Executive Branch Foreign Relations & International Law Terrorism & Extremism

Intelligence Liaison and Counterterrorism: A Quick Primer

Daniel Byman
Tuesday, May 16, 2017, 4:00 PM

Press reports that President Trump may have revealed sensitive counterterrorism information originating from the Israeli government to Russian officials are potentially disastrous for U.S. counterterrorism efforts.

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Press reports that President Trump may have revealed sensitive counterterrorism information originating from the Israeli government to Russian officials are potentially disastrous for U.S. counterterrorism efforts. Notably, the Wall Street Journal writes that the information provided by Israel had not even been shared with America’s most important intelligence allies. For the President to disclose this information to Russian Foreign Minister Sergey Lavrov and Russian Ambassador to the United States Sergey Kislyak in what the press reporting indicates was an unguarded moment is a potentially serious breach of U.S. commitments to a vital ally and hurts the overall U.S. reputation for confidentiality. In light of this news, it’s useful to take a step back and run through what foreign liaison relationships do and why they are important to U.S. counterterrorism.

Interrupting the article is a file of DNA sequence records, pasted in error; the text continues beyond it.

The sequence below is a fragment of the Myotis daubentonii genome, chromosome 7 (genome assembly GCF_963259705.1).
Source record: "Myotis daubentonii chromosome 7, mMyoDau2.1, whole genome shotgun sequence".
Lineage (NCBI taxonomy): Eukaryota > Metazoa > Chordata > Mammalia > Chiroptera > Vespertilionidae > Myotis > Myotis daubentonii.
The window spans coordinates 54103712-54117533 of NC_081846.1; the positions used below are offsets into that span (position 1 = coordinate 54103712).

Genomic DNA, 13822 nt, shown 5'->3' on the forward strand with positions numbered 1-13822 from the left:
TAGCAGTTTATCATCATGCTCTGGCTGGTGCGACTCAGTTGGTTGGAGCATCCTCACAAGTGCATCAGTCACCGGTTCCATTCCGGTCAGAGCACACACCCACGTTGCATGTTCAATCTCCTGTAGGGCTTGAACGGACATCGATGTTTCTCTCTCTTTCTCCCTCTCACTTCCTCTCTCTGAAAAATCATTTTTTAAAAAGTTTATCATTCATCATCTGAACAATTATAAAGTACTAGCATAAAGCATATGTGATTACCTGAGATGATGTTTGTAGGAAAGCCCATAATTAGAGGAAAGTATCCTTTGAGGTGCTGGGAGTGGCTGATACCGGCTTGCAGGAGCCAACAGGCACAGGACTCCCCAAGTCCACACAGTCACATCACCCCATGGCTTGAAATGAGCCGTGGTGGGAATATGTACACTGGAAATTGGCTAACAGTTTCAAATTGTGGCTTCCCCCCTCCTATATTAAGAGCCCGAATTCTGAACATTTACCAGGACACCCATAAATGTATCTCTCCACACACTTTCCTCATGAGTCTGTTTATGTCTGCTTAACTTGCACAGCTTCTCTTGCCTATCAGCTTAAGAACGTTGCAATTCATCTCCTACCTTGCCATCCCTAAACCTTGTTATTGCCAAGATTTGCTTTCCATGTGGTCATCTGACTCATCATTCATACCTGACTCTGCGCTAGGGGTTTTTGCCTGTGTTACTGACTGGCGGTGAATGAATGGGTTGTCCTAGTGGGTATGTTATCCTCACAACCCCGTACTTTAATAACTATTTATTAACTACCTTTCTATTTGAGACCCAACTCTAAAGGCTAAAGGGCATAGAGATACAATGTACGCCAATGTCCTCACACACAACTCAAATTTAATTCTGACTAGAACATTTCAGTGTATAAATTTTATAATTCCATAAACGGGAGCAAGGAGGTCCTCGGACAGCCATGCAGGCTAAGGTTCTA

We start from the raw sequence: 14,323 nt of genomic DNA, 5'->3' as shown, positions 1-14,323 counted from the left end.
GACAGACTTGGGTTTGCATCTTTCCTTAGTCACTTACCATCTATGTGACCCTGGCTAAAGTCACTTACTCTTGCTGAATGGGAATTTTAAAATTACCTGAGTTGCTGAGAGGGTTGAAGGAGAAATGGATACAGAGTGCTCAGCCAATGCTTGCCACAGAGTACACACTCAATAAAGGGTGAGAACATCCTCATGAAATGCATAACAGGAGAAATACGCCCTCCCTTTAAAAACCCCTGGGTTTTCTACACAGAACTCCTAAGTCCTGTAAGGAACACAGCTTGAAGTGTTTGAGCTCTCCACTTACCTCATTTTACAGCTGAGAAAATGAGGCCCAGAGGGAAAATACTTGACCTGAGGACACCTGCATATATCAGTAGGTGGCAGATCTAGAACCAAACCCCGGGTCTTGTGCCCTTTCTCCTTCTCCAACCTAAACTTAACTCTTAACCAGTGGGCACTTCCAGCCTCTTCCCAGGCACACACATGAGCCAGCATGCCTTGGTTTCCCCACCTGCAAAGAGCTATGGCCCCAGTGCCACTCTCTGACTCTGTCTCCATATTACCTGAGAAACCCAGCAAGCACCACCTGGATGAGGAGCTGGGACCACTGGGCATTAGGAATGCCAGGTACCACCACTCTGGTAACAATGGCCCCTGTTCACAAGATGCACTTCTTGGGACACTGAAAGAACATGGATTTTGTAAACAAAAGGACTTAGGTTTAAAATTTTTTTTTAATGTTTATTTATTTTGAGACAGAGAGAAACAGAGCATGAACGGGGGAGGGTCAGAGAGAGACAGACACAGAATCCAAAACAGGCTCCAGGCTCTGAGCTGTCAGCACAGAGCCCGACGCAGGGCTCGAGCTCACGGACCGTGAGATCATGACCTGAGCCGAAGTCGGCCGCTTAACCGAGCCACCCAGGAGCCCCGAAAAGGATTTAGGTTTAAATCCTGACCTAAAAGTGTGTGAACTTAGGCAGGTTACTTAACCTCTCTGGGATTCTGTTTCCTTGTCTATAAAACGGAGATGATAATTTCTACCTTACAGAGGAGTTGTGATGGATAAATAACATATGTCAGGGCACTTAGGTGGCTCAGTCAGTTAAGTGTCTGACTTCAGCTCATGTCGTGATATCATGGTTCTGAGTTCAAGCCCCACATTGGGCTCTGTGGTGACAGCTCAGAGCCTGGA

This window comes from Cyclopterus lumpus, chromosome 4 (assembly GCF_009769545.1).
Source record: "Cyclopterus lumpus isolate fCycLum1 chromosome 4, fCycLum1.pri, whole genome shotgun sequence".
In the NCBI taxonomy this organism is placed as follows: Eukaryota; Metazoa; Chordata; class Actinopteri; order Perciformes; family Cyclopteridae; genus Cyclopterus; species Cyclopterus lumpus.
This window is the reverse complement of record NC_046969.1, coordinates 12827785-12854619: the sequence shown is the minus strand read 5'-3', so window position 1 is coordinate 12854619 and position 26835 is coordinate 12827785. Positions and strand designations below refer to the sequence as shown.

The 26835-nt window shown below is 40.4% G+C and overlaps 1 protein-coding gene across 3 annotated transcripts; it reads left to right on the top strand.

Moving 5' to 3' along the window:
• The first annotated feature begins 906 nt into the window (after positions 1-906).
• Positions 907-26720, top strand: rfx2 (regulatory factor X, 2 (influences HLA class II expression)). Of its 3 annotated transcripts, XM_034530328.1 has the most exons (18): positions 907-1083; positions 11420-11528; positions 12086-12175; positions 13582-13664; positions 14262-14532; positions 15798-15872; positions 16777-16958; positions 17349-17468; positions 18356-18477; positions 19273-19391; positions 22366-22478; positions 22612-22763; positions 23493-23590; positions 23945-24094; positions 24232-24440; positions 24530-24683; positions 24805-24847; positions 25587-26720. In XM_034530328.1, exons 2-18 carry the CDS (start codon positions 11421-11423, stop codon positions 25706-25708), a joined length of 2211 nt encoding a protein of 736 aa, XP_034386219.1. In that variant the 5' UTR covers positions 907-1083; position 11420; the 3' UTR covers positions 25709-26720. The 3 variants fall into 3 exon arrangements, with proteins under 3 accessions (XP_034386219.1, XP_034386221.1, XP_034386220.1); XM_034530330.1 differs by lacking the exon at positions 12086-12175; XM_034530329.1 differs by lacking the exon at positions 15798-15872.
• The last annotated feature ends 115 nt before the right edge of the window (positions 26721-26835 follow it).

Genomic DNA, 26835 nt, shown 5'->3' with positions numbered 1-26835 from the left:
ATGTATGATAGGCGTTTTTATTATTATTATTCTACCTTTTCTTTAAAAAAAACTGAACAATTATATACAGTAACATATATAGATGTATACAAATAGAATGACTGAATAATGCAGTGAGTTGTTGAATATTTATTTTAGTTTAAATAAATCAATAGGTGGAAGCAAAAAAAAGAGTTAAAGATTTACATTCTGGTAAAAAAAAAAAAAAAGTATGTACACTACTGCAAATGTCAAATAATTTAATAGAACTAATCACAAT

Perhaps more than any other policy instrument, foreign liaison relationships play a vital role in counterterrorism against global terrorist groups like the Islamic State and Al Qaeda. Given the geographic span of these groups’ operations, it is not realistic for the United States to have strong unilateral capabilities in every possible country where they might operate, and even if it were, it would be wasteful. Foreign governments fill this gap, acting as a force multiplier for the United States. Shortly after 9/11, the United States was working with over 100 countries on counterterrorism. In 2005, a senior government official testified that virtually every capture or killing of a suspected terrorist outside Iraq was at least in part due to assistance from foreign intelligence services—a staggering claim.

For their own reasons, liaison services police their own countries against the threats posed by terrorists. Understandably, allied governments see the groups that operate within their borders as a threat to their citizens and their sovereignty. Most jihadist groups operate primarily against the ally and only secondarily against the United States. Indeed, the very problems many local partners have make them necessary for any solution. Governments where Al Qaeda or the Islamic State have a strong presence are often corrupt and undemocratic, creating grievances that terrorists work to exploit. As a result, they become terrorist hotbeds, and thus places where many terrorists can be killed or apprehended. Moreover, because the jihadist network is global, a source might be more easily recruited in a friendly country and then sent to Afghanistan or Pakistan.